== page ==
Weekend warriors and home improvement aficionados know the key to a successful paint job is the prep work. Be dogged in laying down the proper foundation, the feeling goes, and then reap the rewards of an eye-catching final product.
The financial business practices task force of the university's Business Process Improvement Committee is also a firm believer in prep work. When this 20-member group convened last fall to assess their area of concern, they noticed some inherent problems associated with the financial processes of research administration.
Difficulties included inconsistencies and inaccuracies in grant account information, the need for duplicate data entry, a lag time in account setup and a frustration on the part of principal investigators when accessing account information in order to effectively manage their projects. The committee also deemed that when the time came for investigators to spend their final grant money and administrative staff to close out the accounts--in effect, applying the final coats of paint--unnecessary extra steps were needed, and the process wasn't as smooth and efficient as it could be.
The major culprit of these inefficiencies was recognized as the initial budget and account setup, according to task force chair Judy Reitz, executive vice president and chief operating officer, The Johns Hopkins Hospital, and vice president for operations integration, Johns Hopkins Health System. Reitz said that in an effort to streamline the research administration system and make it more user friendly for both staff and faculty, her task force has already identified two major priorities:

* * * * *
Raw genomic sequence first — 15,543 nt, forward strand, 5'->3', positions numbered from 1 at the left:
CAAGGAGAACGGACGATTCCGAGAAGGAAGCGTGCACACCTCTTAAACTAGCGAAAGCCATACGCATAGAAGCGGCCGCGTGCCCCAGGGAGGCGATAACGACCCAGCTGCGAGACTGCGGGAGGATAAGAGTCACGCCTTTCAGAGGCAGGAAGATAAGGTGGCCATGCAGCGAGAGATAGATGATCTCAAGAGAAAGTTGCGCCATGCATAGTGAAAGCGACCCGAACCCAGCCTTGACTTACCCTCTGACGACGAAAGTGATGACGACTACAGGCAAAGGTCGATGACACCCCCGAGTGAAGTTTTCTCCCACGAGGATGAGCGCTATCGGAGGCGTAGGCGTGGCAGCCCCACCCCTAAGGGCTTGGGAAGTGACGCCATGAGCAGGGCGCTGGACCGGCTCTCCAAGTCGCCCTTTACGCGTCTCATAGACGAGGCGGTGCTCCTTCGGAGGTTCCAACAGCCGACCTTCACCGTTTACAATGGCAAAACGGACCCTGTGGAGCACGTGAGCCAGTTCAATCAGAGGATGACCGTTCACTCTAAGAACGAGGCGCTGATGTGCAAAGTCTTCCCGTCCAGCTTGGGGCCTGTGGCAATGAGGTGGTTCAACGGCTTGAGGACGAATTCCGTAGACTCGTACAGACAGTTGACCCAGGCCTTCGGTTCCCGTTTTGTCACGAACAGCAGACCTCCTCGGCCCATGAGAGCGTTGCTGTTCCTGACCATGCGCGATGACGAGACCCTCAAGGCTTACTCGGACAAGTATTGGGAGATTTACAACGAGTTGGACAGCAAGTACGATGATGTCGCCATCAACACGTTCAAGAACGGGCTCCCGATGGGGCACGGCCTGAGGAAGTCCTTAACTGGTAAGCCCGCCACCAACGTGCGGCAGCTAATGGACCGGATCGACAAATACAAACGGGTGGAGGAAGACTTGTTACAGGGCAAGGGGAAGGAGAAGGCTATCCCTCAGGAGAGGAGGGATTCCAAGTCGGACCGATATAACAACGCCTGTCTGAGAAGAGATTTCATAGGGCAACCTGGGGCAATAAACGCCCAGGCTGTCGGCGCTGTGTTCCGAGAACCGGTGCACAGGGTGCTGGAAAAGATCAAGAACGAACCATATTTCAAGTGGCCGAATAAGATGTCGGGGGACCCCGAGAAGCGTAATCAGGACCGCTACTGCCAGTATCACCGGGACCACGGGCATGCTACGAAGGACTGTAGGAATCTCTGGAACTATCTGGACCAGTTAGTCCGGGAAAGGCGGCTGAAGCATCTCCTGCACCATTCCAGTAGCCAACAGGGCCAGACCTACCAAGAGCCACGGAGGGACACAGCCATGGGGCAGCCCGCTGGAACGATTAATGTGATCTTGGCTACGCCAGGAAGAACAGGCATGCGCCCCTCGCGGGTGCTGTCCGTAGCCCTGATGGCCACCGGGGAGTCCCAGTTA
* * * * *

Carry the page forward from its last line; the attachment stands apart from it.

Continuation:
to develop a new system to set up accounts correctly, efficiently and in a timely manner; and
to provide principal investigators with direct Web-based, user-friendly access to financial account information from anyplace in the world.
Reitz said that while these two priorities are being looked at separately, they are integrally related and aimed at the same goal.
"We think if you take the time and set up the account properly in the beginning, you could avoid the rework that happens now. There is really no advantage in giving principal investigators access to wrong information. That is why these two priorities are very much connected," Reitz said. "Basically, we want to introduce a more rigorous system of establishing accounts once we receive the grant award--to develop the necessary control points and accountability measures so that we know the account is set up in a timely way. It's technical, behind-the-scenes work, which is now viewed as cumbersome."
The financial business practices work group is one of five task forces established by the Business Process Improvement Committee formed by President William R. Brody last summer. The BPIC, chaired by Alfred Sommer, dean of the School of Public Health, is a wide-sweeping initiative charged with examining everything about the way Johns Hopkins does business.
Other task forces of the BPIC currently are examining travel services, standardized purchasing of selected goods and services, academic leadership training and mail services.
Reitz said the financial business practices of research administration were viewed as her task force's top priority because grant money allocated for research constitutes more than 50 percent of the university's total revenue.
The monies coming into Hopkins are, overall, managed very well, according to Jerry Bridges, controller and a work group member.
"Hopkins is nationally known for its accurate grant management. However, to accomplish this, there is an extraordinarily significant effort on the back end to ensure accuracy before we submit to funding sources," Bridges said.